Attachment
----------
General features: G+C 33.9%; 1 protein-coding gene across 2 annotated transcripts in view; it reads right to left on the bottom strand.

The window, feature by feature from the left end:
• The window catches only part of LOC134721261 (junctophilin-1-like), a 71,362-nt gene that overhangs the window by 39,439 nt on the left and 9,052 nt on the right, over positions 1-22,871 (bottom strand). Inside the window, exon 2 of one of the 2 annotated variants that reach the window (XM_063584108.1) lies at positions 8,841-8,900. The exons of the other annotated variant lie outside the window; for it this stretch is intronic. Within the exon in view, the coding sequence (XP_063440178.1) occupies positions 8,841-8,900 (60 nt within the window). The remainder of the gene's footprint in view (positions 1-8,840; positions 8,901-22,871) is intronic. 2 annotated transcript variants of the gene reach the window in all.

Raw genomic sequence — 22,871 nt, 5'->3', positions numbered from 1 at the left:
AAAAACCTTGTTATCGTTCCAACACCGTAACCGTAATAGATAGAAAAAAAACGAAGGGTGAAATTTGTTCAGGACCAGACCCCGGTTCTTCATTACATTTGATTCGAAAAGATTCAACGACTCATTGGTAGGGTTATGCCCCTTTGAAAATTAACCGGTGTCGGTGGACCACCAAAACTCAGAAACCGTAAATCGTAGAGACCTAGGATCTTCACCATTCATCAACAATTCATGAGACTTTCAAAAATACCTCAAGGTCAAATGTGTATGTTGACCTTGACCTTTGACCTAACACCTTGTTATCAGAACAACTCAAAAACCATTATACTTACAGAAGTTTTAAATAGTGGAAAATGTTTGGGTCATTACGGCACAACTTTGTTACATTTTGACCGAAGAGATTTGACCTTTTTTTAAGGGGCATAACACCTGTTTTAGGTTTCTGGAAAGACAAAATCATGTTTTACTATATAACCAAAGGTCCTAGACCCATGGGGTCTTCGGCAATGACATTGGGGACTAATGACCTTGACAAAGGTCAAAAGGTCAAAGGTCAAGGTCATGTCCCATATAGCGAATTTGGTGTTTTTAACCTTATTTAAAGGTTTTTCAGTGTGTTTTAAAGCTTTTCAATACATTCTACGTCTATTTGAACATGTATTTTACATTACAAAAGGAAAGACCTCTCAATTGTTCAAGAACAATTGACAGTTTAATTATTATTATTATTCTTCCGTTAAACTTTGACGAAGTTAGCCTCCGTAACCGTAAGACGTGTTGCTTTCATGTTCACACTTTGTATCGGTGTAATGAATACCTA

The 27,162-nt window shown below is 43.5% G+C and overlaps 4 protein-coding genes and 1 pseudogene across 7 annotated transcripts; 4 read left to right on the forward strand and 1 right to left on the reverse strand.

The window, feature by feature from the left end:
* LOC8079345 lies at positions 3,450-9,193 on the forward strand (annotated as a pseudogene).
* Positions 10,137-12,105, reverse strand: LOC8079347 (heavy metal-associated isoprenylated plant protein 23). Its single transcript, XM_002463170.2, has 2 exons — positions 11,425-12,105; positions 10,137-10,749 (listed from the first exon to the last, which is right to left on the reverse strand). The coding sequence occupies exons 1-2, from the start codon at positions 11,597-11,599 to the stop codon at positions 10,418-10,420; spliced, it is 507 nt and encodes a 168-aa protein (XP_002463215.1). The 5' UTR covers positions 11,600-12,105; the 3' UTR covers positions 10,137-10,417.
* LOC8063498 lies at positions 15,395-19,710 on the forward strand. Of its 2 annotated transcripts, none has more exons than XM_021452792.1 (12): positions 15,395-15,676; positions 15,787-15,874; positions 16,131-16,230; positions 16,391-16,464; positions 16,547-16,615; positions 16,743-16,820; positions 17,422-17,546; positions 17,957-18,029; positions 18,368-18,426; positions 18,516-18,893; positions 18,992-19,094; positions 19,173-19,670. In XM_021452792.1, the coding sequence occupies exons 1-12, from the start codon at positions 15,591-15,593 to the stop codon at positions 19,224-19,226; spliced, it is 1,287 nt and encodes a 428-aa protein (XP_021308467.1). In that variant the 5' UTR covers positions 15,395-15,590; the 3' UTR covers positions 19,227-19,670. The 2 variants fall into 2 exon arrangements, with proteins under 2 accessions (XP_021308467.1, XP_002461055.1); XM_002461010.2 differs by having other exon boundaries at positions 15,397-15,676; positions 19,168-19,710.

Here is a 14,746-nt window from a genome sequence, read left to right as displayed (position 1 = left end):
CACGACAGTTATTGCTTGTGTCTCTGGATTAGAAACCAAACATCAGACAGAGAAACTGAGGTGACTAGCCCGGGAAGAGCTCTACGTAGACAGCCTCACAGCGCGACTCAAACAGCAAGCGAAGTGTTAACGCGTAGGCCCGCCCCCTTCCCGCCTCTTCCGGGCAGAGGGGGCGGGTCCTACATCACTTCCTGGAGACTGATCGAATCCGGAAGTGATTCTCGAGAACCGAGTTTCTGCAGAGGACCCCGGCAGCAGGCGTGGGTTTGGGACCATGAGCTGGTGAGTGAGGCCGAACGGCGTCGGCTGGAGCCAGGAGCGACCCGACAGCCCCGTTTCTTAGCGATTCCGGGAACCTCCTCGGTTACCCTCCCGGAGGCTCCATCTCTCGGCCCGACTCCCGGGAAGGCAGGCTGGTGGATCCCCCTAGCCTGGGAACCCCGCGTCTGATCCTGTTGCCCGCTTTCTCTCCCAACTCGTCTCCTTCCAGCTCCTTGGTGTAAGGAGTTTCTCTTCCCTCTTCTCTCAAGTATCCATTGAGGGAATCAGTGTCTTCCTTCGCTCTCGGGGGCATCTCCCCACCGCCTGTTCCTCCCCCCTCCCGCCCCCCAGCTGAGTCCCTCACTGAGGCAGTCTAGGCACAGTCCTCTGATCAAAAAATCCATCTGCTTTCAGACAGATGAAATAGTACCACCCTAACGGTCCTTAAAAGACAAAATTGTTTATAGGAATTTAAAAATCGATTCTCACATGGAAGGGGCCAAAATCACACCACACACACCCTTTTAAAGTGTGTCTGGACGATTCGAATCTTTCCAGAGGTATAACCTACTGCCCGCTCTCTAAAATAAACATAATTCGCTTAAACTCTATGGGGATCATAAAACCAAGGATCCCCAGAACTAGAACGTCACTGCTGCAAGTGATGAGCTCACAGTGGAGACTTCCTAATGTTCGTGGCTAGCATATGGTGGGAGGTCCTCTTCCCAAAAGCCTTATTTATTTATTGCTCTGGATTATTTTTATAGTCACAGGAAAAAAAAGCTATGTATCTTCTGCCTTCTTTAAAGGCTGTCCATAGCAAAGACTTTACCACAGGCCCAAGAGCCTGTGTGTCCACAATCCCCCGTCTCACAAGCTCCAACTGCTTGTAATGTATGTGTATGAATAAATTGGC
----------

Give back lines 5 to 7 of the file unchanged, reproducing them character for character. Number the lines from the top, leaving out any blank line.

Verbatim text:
AAAAACCTTGTTATCGTTCCAACACCGTAACCGTAATAGATAGAAAAAAAACGAAGGGTGAAATTTGTTCAGGACCAGACCCCGGTTCTTCATTACATTTGATTCGAAAAGATTCAACGACTCATTGGTAGGGTTATGCCCCTTTGAAAATTAACCGGTGTCGGTGGACCACCAAAACTCAGAAACCGTAAATCGTAGAGACCTAGGATCTTCACCATTCATCAACAATTCATGAGACTTTCAAAAATACCTCAAGGTCAAATGTGTATGTTGACCTTGACCTTTGACCTAACACCTTGTTATCAGAACAACTCAAAAACCATTATACTTACAGAAGTTTTAAATAGTGGAAAATGTTTGGGTCATTACGGCACAACTTTGTTACATTTTGACCGAAGAGATTTGACCTTTTTTTAAGGGGCATAACACCTGTTTTAGGTTTCTGGAAAGACAAAATCATGTTTTACTATATAACCAAAGGTCCTAGACCCATGGGGTCTTCGGCAATGACATTGGGGACTAATGACCTTGACAAAGGTCAAAAGGTCAAAGGTCAAGGTCATGTCCCATATAGCGAATTTGGTGTTTTTAACCTTATTTAAAGGTTTTTCAGTGTGTTTTAAAGCTTTTCAATACATTCTACGTCTATTTGAACATGTATTTTACATTACAAAAGGAAAGACCTCTCAATTGTTCAAGAACAATTGACAGTTTAATTATTATTATTATTCTTCCGTTAAACTTTGACGAAGTTAGCCTCCGTAACCGTAAGACGTGTTGCTTTCATGTTCACACTTTGTATCGGTGTAATGAATACCTA

The 27,162-nt window shown below is 43.5% G+C and overlaps 4 protein-coding genes and 1 pseudogene across 7 annotated transcripts; 4 read left to right on the forward strand and 1 right to left on the reverse strand.

The window, feature by feature from the left end: